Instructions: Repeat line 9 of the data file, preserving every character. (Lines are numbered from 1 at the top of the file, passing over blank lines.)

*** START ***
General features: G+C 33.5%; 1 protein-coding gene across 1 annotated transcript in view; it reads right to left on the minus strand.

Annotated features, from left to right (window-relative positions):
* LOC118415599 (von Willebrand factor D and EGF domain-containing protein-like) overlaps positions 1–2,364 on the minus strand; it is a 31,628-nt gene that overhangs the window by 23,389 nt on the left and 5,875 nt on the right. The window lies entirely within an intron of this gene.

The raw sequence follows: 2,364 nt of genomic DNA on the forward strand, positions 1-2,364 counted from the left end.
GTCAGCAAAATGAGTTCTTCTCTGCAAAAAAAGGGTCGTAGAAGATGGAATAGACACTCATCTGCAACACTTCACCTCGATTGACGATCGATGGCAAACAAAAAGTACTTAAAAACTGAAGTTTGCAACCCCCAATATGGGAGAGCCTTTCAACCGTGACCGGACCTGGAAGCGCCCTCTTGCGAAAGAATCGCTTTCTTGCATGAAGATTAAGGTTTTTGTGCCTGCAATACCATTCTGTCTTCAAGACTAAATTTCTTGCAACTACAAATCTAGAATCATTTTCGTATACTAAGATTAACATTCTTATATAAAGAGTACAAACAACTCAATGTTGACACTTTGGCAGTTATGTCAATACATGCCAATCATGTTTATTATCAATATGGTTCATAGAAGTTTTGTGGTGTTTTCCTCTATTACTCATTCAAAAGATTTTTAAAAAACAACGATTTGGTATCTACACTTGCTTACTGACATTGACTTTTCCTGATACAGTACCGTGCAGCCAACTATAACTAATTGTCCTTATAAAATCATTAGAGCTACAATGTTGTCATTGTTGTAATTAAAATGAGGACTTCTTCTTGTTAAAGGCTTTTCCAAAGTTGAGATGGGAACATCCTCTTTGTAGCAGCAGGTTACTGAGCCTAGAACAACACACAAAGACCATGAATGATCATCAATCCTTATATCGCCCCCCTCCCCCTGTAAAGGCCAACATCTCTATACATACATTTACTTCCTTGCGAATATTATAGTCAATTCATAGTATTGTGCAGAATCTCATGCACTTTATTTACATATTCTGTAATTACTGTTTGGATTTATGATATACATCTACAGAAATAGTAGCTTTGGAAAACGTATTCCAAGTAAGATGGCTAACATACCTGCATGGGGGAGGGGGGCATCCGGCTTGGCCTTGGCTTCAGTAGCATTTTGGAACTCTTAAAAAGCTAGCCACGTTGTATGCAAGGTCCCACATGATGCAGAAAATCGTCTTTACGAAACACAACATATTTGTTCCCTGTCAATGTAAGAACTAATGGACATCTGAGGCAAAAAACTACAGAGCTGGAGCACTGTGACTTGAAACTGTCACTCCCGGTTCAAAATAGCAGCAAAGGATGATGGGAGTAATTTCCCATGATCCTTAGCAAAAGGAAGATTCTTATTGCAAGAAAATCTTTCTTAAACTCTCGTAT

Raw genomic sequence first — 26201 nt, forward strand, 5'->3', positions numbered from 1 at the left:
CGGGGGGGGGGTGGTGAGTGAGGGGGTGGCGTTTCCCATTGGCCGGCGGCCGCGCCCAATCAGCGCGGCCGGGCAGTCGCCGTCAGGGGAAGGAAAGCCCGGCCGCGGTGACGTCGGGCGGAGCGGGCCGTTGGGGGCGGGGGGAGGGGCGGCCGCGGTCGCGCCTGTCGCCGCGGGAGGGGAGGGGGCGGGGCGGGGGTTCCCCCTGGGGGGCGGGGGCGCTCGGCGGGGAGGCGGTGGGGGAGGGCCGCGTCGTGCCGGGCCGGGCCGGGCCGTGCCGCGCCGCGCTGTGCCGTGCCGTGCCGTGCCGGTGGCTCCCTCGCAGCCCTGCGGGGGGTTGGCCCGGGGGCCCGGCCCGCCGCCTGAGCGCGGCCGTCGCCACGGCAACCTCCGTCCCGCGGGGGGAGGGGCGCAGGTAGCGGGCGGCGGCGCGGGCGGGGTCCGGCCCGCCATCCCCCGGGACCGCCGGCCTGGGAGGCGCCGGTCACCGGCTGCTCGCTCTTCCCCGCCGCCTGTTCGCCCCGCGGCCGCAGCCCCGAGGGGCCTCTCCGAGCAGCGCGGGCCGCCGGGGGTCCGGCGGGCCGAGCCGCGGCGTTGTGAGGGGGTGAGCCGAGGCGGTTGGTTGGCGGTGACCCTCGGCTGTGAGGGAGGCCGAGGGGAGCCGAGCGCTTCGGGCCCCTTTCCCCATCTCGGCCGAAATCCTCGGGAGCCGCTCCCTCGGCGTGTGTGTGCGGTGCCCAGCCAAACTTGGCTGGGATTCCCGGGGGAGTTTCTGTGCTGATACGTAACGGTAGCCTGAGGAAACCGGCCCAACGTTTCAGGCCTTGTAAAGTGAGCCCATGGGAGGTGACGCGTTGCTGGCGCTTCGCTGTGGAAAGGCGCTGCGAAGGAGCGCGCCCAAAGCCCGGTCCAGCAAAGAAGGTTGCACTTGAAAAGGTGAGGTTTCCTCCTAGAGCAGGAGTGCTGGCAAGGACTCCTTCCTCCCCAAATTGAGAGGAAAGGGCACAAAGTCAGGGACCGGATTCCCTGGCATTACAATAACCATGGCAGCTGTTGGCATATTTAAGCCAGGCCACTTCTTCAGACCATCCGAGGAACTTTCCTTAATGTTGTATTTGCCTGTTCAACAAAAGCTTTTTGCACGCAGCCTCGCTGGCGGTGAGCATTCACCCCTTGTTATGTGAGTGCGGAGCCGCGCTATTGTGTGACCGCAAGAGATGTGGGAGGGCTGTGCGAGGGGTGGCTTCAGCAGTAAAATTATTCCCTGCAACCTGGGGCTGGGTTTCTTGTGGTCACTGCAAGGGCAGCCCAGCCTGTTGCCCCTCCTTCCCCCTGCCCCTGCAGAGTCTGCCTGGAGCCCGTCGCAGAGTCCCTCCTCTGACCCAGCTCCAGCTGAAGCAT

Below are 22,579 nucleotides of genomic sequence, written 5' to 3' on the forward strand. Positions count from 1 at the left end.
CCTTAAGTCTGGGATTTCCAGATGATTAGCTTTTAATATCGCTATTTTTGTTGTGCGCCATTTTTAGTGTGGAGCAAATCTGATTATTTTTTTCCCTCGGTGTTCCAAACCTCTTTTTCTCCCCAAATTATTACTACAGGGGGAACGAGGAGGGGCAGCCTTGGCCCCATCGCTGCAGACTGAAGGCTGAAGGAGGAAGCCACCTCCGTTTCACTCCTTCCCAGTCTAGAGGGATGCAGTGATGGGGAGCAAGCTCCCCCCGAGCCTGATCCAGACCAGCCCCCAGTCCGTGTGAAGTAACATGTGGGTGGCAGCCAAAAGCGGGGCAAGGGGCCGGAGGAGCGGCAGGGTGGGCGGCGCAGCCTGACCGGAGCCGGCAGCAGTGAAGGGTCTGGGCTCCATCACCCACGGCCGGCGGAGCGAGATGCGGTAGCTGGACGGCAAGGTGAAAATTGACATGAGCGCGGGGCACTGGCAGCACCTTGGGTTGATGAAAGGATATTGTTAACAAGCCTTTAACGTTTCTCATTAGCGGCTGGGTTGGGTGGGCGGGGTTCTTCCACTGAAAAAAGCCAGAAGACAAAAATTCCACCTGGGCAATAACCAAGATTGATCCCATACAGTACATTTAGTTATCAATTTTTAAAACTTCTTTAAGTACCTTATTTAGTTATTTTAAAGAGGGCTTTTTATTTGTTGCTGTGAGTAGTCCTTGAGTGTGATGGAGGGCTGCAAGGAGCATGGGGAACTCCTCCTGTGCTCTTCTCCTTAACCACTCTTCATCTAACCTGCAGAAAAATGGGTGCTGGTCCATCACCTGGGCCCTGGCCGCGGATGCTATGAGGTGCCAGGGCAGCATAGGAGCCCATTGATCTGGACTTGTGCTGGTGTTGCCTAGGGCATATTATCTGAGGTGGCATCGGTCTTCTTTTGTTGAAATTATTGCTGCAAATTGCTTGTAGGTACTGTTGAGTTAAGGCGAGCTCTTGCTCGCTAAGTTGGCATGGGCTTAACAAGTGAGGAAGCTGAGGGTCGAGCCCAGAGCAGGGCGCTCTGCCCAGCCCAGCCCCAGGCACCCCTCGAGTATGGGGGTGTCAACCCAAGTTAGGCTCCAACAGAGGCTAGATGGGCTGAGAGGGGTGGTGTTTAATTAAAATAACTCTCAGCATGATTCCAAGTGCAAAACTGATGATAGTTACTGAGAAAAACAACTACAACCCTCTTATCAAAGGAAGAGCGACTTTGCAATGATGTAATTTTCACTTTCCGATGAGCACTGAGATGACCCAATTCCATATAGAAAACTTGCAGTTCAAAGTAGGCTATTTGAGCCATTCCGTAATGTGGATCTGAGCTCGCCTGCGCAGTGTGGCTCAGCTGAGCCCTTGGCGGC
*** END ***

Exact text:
CCTTAAGTCTGGGATTTCCAGATGATTAGCTTTTAATATCGCTATTTTTGTTGTGCGCCATTTTTAGTGTGGAGCAAATCTGATTATTTTTTTCCCTCGGTGTTCCAAACCTCTTTTTCTCCCCAAATTATTACTACAGGGGGAACGAGGAGGGGCAGCCTTGGCCCCATCGCTGCAGACTGAAGGCTGAAGGAGGAAGCCACCTCCGTTTCACTCCTTCCCAGTCTAGAGGGATGCAGTGATGGGGAGCAAGCTCCCCCCGAGCCTGATCCAGACCAGCCCCCAGTCCGTGTGAAGTAACATGTGGGTGGCAGCCAAAAGCGGGGCAAGGGGCCGGAGGAGCGGCAGGGTGGGCGGCGCAGCCTGACCGGAGCCGGCAGCAGTGAAGGGTCTGGGCTCCATCACCCACGGCCGGCGGAGCGAGATGCGGTAGCTGGACGGCAAGGTGAAAATTGACATGAGCGCGGGGCACTGGCAGCACCTTGGGTTGATGAAAGGATATTGTTAACAAGCCTTTAACGTTTCTCATTAGCGGCTGGGTTGGGTGGGCGGGGTTCTTCCACTGAAAAAAGCCAGAAGACAAAAATTCCACCTGGGCAATAACCAAGATTGATCCCATACAGTACATTTAGTTATCAATTTTTAAAACTTCTTTAAGTACCTTATTTAGTTATTTTAAAGAGGGCTTTTTATTTGTTGCTGTGAGTAGTCCTTGAGTGTGATGGAGGGCTGCAAGGAGCATGGGGAACTCCTCCTGTGCTCTTCTCCTTAACCACTCTTCATCTAACCTGCAGAAAAATGGGTGCTGGTCCATCACCTGGGCCCTGGCCGCGGATGCTATGAGGTGCCAGGGCAGCATAGGAGCCCATTGATCTGGACTTGTGCTGGTGTTGCCTAGGGCATATTATCTGAGGTGGCATCGGTCTTCTTTTGTTGAAATTATTGCTGCAAATTGCTTGTAGGTACTGTTGAGTTAAGGCGAGCTCTTGCTCGCTAAGTTGGCATGGGCTTAACAAGTGAGGAAGCTGAGGGTCGAGCCCAGAGCAGGGCGCTCTGCCCAGCCCAGCCCCAGGCACCCCTCGAGTATGGGGGTGTCAACCCAAGTTAGGCTCCAACAGAGGCTAGATGGGCTGAGAGGGGTGGTGTTTAATTAAAATAACTCTCAGCATGATTCCAAGTGCAAAACTGATGATAGTTACTGAGAAAAACAACTACAACCCTCTTATCAAAGGAAGAGCGACTTTGCAATGATGTAATTTTCACTTTCCGATGAGCACTGAGATGACCCAATTCCATATAGAAAACTTGCAGTTCAAAGTAGGCTATTTGAGCCATTCCGTAATGTGGATCTGAGCTCGCCTGCGCAGTGTGGCTCAGCTGAGCCCTTGGCGGC